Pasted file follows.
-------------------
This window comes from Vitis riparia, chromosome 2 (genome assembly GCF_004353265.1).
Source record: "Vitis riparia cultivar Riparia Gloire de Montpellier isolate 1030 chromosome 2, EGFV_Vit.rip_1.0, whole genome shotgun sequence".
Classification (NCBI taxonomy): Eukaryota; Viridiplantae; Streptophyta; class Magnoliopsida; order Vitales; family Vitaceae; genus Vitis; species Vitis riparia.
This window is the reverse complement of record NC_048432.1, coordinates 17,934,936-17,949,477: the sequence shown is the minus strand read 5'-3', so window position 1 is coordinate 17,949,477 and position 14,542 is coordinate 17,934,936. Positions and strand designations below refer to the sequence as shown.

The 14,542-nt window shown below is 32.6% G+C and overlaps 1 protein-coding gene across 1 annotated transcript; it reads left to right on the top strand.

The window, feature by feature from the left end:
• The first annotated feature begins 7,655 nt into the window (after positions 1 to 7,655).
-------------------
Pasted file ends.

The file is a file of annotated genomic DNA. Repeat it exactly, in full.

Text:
This window comes from Vitis riparia, chromosome 2 (genome assembly GCF_004353265.1).
Source record: "Vitis riparia cultivar Riparia Gloire de Montpellier isolate 1030 chromosome 2, EGFV_Vit.rip_1.0, whole genome shotgun sequence".
Classification (NCBI taxonomy): Eukaryota; Viridiplantae; Streptophyta; class Magnoliopsida; order Vitales; family Vitaceae; genus Vitis; species Vitis riparia.
This window is the reverse complement of record NC_048432.1, coordinates 17,934,936-17,949,477: the sequence shown is the minus strand read 5'-3', so window position 1 is coordinate 17,949,477 and position 14,542 is coordinate 17,934,936. Positions and strand designations below refer to the sequence as shown.

The 14,542-nt window shown below is 32.6% G+C and overlaps 1 protein-coding gene across 1 annotated transcript; it reads left to right on the top strand.

The window, feature by feature from the left end:
• The first annotated feature begins 7,655 nt into the window (after positions 1 to 7,655).